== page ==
Noble, warm and generous proposition! It does credit to humanity. The promise held out is splendid. We have no doubt that many a poor mechanic, many a needy laborer as he embraced and kissed his wife and children before going into the rebel army pointed his family to this generous card, and consoled them in their bitter bereavement by exhibiting it all-comprehensive philanthropy. What about the fulfillment of the promise? Has it ever happened? Who has heard of it being done? What has become of this fostering care so kindly pledged to the poor? Why, it has turned out like the other promises of rich rebels to the victims whom they have trapped in their damnable net. We published the other day a list of cards from wealthy Nashville rebels, similar to the one which we have given above, in the magnificence of their promises and the nothingness of their fulfillment. Yes, confiding and misguided men have been seduced from their country's flag, and their dependent families, and are now wandering utterly deserted, friendless and penniless, in distant States, abandoned by the very tempters whose poisoned tongues and hollow professions corrupted, misled and ruined them. The Secretary of the Sanitary Commission at St. Louis wrote to Gov. Johnson on the 19th of March, that citizens of Tennessee formerly belonging to the rebel army were "wandering through the streets of that city without the means of living or returning to their homes." Gov. Johnson called upon the men of this place who had made so grandiloquent promises for aid, but not one dollar has been given! There is the real spirit of the Secession leaders. They are eager to use the poor as tools to do their work, and then cast them contemptuously away when they have got into power. The rebel organ itself, the Nashville Union and American, could not refrain from rebuking the extortion practiced by the wealthy upon the poor, and denounced it in its issue of September 18, 1861, in these terms:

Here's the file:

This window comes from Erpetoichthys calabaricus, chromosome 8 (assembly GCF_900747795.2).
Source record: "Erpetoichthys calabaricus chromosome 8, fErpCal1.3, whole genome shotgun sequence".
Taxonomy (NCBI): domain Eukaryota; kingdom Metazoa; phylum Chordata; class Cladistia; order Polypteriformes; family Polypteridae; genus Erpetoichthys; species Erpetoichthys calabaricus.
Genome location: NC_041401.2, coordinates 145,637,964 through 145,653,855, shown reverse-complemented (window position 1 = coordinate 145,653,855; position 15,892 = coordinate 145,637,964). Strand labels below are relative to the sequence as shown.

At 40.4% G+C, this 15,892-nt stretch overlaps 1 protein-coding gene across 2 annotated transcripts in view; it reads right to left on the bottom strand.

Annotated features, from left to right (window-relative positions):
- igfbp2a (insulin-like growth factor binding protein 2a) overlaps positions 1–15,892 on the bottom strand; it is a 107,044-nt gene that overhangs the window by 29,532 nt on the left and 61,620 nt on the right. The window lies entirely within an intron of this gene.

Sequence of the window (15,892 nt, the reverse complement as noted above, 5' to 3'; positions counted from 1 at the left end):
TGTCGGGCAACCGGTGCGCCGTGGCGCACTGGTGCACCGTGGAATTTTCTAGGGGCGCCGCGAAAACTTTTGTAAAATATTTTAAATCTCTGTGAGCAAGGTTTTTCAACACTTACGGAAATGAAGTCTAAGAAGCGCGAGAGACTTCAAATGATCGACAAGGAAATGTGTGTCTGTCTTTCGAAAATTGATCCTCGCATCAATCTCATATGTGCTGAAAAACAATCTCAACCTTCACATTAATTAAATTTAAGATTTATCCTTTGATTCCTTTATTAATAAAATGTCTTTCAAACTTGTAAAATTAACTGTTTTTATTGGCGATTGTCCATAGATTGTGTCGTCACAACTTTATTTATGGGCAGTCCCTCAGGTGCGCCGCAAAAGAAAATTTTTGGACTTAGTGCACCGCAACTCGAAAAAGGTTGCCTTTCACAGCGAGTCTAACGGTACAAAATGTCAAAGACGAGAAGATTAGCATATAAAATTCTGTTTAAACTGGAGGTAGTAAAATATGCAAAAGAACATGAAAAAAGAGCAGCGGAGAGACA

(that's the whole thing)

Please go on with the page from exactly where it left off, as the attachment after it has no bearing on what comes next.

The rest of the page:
["]We have an army of women in our midst, with an average of three children each, whose husbands are fighting out battles. These mothers earn about thirty cents a day, when they can get the work to do. Their helpless offspring are clad in the thin and worn garments of last spring, shoeless and stockingless. They are to be shod and clothed for the winter, and fed, even if it be upon cheap bread alone. Yesterday reminded us that they must have fires to protect them from "winter's chilly blasts." There is within the limits of the city a sufficiency of coal. If economically used, to last until spring. This coal cost only peace prices to mine and deliver it here, and twenty days ago, as we are informed, it could have been bought at twenty cents per bushel, and a handsome bonus would have been paid to the person who would have found a purchaser, because it would have been a good speculation on the part of holders to have sold out at that rate. Yesterday thirty five and forty cents per bushel were demanded, with an intimation that to day the price may be fifty cents.